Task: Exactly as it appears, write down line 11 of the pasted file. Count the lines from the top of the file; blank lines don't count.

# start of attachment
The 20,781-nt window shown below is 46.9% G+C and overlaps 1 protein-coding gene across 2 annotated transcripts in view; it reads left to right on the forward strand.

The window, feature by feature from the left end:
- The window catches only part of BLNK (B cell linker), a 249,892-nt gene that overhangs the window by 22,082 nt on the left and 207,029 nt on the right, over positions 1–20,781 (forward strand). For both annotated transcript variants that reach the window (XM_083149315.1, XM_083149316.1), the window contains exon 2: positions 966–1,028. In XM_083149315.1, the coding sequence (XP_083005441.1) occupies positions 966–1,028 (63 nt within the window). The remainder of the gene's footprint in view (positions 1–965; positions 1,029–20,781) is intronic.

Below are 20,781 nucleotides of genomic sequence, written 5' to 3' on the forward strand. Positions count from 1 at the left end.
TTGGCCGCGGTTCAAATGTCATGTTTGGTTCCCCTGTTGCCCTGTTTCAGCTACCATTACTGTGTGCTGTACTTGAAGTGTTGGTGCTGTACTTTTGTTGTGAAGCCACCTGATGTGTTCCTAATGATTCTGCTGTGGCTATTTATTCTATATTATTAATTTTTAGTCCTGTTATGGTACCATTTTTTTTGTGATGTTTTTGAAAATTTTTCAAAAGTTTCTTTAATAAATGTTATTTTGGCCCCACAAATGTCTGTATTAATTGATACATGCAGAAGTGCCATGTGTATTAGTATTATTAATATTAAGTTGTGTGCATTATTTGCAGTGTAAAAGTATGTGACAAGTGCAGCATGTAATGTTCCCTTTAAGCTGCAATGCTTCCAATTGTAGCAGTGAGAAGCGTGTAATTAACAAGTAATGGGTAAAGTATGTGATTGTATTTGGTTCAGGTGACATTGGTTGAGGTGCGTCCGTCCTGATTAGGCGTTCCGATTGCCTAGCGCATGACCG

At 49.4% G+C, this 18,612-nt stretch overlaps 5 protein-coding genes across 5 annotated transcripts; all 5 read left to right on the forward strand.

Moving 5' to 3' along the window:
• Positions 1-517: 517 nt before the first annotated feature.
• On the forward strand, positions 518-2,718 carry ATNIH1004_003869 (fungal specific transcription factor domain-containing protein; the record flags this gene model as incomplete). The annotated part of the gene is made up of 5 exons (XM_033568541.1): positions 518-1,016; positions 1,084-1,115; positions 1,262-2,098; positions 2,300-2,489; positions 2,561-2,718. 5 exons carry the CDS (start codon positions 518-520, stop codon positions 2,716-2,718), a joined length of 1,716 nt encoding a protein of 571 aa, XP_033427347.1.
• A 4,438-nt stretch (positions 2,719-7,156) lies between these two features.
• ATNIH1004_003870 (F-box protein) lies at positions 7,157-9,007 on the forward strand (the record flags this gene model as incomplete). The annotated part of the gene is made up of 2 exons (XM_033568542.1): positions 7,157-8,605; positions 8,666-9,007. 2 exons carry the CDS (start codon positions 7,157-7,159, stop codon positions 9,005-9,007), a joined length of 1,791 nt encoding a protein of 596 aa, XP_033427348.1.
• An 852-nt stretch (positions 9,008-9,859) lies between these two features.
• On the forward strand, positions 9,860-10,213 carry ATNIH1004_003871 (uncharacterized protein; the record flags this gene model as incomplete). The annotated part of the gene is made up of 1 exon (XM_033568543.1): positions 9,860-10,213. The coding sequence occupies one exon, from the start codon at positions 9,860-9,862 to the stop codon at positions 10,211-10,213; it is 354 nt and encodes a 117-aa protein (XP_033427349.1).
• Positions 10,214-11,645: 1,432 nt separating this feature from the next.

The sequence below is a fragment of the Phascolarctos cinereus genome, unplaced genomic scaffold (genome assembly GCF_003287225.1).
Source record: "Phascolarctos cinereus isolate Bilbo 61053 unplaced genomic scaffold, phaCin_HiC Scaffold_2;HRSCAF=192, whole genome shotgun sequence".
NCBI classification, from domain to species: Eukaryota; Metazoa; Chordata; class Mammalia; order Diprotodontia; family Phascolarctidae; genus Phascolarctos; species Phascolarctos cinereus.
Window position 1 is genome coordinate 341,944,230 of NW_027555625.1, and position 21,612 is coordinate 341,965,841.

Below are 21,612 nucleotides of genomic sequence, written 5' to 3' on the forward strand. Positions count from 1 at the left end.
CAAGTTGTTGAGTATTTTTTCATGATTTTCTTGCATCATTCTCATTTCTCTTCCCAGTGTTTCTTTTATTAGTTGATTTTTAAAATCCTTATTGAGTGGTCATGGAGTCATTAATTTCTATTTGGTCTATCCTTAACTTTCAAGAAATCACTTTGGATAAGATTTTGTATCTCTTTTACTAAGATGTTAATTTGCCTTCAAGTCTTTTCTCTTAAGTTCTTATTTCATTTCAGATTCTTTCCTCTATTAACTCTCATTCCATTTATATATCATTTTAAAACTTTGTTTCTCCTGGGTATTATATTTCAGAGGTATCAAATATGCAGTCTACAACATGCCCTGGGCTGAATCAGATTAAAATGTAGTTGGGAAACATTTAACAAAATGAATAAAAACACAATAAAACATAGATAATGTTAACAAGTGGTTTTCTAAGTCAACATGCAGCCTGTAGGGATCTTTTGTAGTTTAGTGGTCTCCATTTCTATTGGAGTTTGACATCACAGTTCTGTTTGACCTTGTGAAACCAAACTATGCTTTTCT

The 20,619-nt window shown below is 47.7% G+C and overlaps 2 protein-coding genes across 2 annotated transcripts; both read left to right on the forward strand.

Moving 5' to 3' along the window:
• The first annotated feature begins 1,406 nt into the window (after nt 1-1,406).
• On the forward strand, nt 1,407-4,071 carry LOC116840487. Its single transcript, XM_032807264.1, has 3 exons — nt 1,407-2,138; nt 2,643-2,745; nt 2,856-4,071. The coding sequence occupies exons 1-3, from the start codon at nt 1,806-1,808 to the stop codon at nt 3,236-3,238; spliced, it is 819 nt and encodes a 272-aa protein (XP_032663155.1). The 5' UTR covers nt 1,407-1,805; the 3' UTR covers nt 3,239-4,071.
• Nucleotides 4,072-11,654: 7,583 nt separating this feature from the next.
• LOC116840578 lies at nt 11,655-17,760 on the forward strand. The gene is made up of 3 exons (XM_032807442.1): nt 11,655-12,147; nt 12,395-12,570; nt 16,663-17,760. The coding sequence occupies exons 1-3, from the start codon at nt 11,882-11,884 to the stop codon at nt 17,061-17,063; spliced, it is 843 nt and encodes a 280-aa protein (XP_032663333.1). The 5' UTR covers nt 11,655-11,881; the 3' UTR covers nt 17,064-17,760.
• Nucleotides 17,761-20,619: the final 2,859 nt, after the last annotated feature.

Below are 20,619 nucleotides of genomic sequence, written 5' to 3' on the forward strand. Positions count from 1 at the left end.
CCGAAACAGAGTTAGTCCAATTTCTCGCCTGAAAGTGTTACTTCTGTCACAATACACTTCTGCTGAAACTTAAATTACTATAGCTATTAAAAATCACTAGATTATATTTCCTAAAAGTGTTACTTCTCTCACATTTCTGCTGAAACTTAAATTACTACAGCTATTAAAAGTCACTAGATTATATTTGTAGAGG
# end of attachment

• ATNIH1004_003870 (F-box protein) lies at positions 7,157-9,007 on the forward strand (the record flags this gene model as incomplete). The annotated part of the gene is made up of 2 exons (XM_033568542.1): positions 7,157-8,605; positions 8,666-9,007. 2 exons carry the CDS (start codon positions 7,157-7,159, stop codon positions 9,005-9,007), a joined length of 1,791 nt encoding a protein of 596 aa, XP_033427348.1.